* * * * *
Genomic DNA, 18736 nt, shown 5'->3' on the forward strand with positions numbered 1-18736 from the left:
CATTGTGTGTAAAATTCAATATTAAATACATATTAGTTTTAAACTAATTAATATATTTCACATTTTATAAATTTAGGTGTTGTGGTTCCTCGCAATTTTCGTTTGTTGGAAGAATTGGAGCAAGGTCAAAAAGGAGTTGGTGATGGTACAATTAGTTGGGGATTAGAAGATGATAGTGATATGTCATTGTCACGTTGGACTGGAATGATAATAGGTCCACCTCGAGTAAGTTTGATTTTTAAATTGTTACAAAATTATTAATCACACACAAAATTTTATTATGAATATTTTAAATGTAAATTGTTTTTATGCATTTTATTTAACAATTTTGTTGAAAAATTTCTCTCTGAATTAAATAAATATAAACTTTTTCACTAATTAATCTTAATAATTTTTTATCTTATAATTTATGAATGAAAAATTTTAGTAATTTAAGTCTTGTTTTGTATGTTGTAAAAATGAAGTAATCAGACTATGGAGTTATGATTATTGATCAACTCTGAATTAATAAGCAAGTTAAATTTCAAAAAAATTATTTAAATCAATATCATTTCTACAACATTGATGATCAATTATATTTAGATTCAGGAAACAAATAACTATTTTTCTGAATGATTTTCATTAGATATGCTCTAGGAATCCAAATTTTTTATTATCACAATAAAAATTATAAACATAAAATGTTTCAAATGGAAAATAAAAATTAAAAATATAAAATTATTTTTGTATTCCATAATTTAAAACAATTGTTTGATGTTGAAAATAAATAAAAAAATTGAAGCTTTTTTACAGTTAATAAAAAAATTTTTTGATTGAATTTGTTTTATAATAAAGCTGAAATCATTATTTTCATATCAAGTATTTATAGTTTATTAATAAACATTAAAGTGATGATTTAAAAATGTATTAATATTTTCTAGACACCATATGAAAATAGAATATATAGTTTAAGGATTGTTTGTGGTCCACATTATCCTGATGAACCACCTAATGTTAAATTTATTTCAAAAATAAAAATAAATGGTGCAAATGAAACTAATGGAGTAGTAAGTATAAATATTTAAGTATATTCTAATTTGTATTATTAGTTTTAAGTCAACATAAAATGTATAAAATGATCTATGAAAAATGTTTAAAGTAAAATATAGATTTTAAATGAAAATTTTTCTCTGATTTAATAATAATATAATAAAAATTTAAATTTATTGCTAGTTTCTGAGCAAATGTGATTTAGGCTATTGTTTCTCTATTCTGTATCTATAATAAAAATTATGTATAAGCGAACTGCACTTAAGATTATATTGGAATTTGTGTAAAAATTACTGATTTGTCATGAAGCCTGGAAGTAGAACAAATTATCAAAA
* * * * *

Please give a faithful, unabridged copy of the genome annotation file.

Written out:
Genomic DNA, 18736 nt, shown 5'->3' on the forward strand with positions numbered 1-18736 from the left:
CATTGTGTGTAAAATTCAATATTAAATACATATTAGTTTTAAACTAATTAATATATTTCACATTTTATAAATTTAGGTGTTGTGGTTCCTCGCAATTTTCGTTTGTTGGAAGAATTGGAGCAAGGTCAAAAAGGAGTTGGTGATGGTACAATTAGTTGGGGATTAGAAGATGATAGTGATATGTCATTGTCACGTTGGACTGGAATGATAATAGGTCCACCTCGAGTAAGTTTGATTTTTAAATTGTTACAAAATTATTAATCACACACAAAATTTTATTATGAATATTTTAAATGTAAATTGTTTTTATGCATTTTATTTAACAATTTTGTTGAAAAATTTCTCTCTGAATTAAATAAATATAAACTTTTTCACTAATTAATCTTAATAATTTTTTATCTTATAATTTATGAATGAAAAATTTTAGTAATTTAAGTCTTGTTTTGTATGTTGTAAAAATGAAGTAATCAGACTATGGAGTTATGATTATTGATCAACTCTGAATTAATAAGCAAGTTAAATTTCAAAAAAATTATTTAAATCAATATCATTTCTACAACATTGATGATCAATTATATTTAGATTCAGGAAACAAATAACTATTTTTCTGAATGATTTTCATTAGATATGCTCTAGGAATCCAAATTTTTTATTATCACAATAAAAATTATAAACATAAAATGTTTCAAATGGAAAATAAAAATTAAAAATATAAAATTATTTTTGTATTCCATAATTTAAAACAATTGTTTGATGTTGAAAATAAATAAAAAAATTGAAGCTTTTTTACAGTTAATAAAAAAATTTTTTGATTGAATTTGTTTTATAATAAAGCTGAAATCATTATTTTCATATCAAGTATTTATAGTTTATTAATAAACATTAAAGTGATGATTTAAAAATGTATTAATATTTTCTAGACACCATATGAAAATAGAATATATAGTTTAAGGATTGTTTGTGGTCCACATTATCCTGATGAACCACCTAATGTTAAATTTATTTCAAAAATAAAAATAAATGGTGCAAATGAAACTAATGGAGTAGTAAGTATAAATATTTAAGTATATTCTAATTTGTATTATTAGTTTTAAGTCAACATAAAATGTATAAAATGATCTATGAAAAATGTTTAAAGTAAAATATAGATTTTAAATGAAAATTTTTCTCTGATTTAATAATAATATAATAAAAATTTAAATTTATTGCTAGTTTCTGAGCAAATGTGATTTAGGCTATTGTTTCTCTATTCTGTATCTATAATAAAAATTATGTATAAGCGAACTGCACTTAAGATTATATTGGAATTTGTGTAAAAATTACTGATTTGTCATGAAGCCTGGAAGTAGAACAAATTATCAAAA